Under a cost-cutting plan initiated by Mayor Kirk Caldwell, city gymnasiums and pools will modify their hours, trees will go without a trim and tiki torches in Waikiki may eventually go dark.
KITV4 has obtained details on how the Department of Parks and Recreation plans to administer budget restrictions of $1.5 million, as the city tries to stay ahead of a projected deficit totaling $26 million in the current fiscal year.
“We'll have to be cutting back on our maintenance contracts that we have throughout the island,” said Parks and Recreation Director Toni Robinson. “So, some of our small areas like beach right of ways (and) small parks that we use independent maintenance contracts for, we're going to be cutting those out.”
Robinson says her department has delayed the hiring of a position responsible for the monitoring of training records and labor relations, and will reduce the use of part-time workers by 25 percent. Those two measures alone are expected to save the city $481,000. However, the reduction of part-time staff means some gymnasiums and pools will have to modify their hours of operation, while the number of fields and courts lit at night may be scaled back.
“We may have to close some gyms and swimming pools that we would normally have opened for free play in the evenings or weekends,” explained Robinson. “We may have to close them one night a week, or one Saturday or Sunday a week. We hope to do it in such a way that in a geographical area there will be at least other swimming pools that will be available to use, or other gyms that will be open for free play.”
Modifying the hours that park facilities are open is a grave concern for Central Oahu Councilman Ron Menor, vice chair of the Committee on Parks and Customer Services. Menor is worried children may be left to their own devices if they don’t have a place to shoot hoops or go for a swim. Robinson said the number of hours that fields and courts are lit at night may also be scaled back.
“I intend to express my concerns to the mayor and ask to him to reconsider his position and to restore funding levels to our parks department to the benefit of the residents of our island,” Menor told KITV4. “I think he should give serious consideration to reallocating funds in other areas of the budget to maintain current levels of funding in the parks department.”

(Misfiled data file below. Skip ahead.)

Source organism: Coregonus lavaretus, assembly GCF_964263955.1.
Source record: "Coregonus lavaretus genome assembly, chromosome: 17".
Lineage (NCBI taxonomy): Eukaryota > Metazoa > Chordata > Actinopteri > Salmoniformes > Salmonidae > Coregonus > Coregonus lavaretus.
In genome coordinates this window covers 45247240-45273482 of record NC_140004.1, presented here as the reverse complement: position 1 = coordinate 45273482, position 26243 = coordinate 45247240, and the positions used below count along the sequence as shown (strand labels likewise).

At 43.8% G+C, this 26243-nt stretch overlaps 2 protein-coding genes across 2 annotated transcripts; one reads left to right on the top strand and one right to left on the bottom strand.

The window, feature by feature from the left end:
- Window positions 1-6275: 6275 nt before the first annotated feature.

Menor says other city departments may realize savings during the fiscal year that could be passed onto Parks and Recreation. However, all but one city department is engaged in the mayor’s cost-cutting plan, which means there may not be any savings to be had.
Meanwhile, the popular Waikiki Torch Lighting Ceremony at Kuhio Beach may also be impacted by budget restrictions. The ceremony takes place at dusk every Tuesday, Thursday, Saturday and Sunday with the help of hula halaus and other native Hawaiian performers. Robinson says the city may eliminate propane for the 54 torches that surround the area next to a hula mound, but refused to elaborate, saying the mayor had not made a final decision.
Rick Egged, president of the Waikiki Improvement Association, says it costs $200,000 per year to fund the torch lighting ceremony. He says the Hawaii Tourism Authority provides $150,000, the Hyatt Regency Waikiki another $20,000 and the city the remaining $30,000. However, Egged is not aware of the additional costs incurred by the city for the cost of propane.
“We'd hate to see this very valuable cultural presentation that is available for our visitors to go away at a time when we've increased the prices to a trip to Hawaii,” said Egged. “We want to be able to maintain the quality of that trip.”
City spokesman Jesse Broder Van Dyke says city officials have scheduled a meeting with the Waikiki Improvement Association Sept. 13 to discuss the future of the torch lighting ceremony and other cost-cutting proposals.
“The torch lighting cut is just one idea being floated to meet the budget requirements, and is by no means a final decision,” Broder Van Dyke said in an email to KITV4.